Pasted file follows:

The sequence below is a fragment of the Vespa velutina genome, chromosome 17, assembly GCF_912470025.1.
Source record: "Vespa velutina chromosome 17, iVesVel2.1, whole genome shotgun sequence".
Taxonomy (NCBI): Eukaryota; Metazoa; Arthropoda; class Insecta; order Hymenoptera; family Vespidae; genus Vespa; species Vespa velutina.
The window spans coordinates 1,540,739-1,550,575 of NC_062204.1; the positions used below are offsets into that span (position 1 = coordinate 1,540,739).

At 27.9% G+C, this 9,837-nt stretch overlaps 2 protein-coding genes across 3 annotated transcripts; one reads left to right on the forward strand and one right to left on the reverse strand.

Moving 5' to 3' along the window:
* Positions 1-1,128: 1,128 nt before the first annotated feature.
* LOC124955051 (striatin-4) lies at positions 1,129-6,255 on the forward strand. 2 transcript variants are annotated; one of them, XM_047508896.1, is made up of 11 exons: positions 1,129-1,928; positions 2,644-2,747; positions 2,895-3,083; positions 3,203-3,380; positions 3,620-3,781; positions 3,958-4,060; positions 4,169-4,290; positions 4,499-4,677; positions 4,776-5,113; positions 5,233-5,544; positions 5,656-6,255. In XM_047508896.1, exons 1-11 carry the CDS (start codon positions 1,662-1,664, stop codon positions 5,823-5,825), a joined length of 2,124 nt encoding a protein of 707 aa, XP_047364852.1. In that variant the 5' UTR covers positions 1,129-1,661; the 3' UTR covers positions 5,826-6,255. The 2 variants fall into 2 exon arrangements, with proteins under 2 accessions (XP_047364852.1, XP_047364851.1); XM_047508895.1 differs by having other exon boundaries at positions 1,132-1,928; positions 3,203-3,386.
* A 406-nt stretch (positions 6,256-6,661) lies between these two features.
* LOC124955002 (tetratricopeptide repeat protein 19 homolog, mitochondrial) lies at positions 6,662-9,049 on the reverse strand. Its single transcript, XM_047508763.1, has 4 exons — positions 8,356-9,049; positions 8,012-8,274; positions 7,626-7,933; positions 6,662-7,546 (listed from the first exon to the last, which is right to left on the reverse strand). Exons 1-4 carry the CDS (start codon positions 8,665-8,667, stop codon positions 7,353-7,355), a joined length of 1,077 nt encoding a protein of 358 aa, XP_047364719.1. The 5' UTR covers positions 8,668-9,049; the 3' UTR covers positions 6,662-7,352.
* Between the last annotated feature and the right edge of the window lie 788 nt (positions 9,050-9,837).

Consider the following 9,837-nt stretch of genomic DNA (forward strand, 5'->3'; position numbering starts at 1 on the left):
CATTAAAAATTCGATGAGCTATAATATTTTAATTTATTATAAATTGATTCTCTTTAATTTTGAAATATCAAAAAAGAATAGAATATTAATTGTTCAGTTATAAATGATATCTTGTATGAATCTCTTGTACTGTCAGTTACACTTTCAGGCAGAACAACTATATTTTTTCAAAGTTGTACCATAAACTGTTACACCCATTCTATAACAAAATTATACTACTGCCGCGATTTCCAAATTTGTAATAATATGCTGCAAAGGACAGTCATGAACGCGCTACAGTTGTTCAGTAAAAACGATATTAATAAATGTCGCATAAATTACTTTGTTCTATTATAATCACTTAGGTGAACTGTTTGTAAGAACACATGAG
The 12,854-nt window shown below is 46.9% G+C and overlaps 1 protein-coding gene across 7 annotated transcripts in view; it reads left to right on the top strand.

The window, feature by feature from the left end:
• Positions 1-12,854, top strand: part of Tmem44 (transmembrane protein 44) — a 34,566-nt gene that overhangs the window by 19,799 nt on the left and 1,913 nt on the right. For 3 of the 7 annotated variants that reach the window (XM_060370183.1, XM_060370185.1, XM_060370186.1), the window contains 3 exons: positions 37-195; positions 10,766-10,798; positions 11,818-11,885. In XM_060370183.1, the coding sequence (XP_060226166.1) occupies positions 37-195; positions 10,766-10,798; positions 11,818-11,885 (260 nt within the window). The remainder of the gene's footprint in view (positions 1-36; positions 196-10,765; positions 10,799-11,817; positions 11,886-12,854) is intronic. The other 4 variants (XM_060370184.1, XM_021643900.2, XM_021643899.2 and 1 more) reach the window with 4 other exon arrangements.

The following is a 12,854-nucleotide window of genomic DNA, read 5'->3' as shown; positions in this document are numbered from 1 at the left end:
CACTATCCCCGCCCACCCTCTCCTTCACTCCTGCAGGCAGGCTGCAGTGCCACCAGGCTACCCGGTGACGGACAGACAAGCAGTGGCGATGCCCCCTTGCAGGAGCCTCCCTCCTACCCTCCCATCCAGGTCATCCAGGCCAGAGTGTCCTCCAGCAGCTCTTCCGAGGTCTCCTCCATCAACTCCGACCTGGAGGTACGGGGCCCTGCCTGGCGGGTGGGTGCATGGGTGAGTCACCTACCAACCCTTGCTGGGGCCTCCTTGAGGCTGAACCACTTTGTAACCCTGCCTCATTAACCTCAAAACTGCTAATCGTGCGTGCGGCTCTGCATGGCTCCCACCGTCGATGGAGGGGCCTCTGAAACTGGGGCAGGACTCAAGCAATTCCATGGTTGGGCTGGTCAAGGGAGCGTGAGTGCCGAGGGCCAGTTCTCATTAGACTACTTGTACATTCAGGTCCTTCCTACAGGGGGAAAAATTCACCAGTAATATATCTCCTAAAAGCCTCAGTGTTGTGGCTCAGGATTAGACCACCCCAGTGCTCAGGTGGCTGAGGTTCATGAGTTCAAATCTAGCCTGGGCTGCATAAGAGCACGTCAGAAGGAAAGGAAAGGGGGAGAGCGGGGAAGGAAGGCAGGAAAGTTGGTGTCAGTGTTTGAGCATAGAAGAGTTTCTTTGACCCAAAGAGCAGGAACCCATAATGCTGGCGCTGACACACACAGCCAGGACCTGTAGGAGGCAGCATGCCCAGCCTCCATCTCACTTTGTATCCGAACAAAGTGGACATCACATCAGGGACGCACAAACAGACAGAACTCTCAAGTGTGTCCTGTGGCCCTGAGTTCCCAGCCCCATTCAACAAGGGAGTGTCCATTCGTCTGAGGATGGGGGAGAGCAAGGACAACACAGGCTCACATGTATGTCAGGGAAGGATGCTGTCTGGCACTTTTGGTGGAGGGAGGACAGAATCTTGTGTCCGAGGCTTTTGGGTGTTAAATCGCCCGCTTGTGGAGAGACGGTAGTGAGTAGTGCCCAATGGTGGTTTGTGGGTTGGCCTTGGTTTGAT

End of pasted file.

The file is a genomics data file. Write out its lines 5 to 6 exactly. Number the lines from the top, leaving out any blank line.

At 27.9% G+C, this 9,837-nt stretch overlaps 2 protein-coding genes across 3 annotated transcripts; one reads left to right on the forward strand and one right to left on the reverse strand.

Moving 5' to 3' along the window: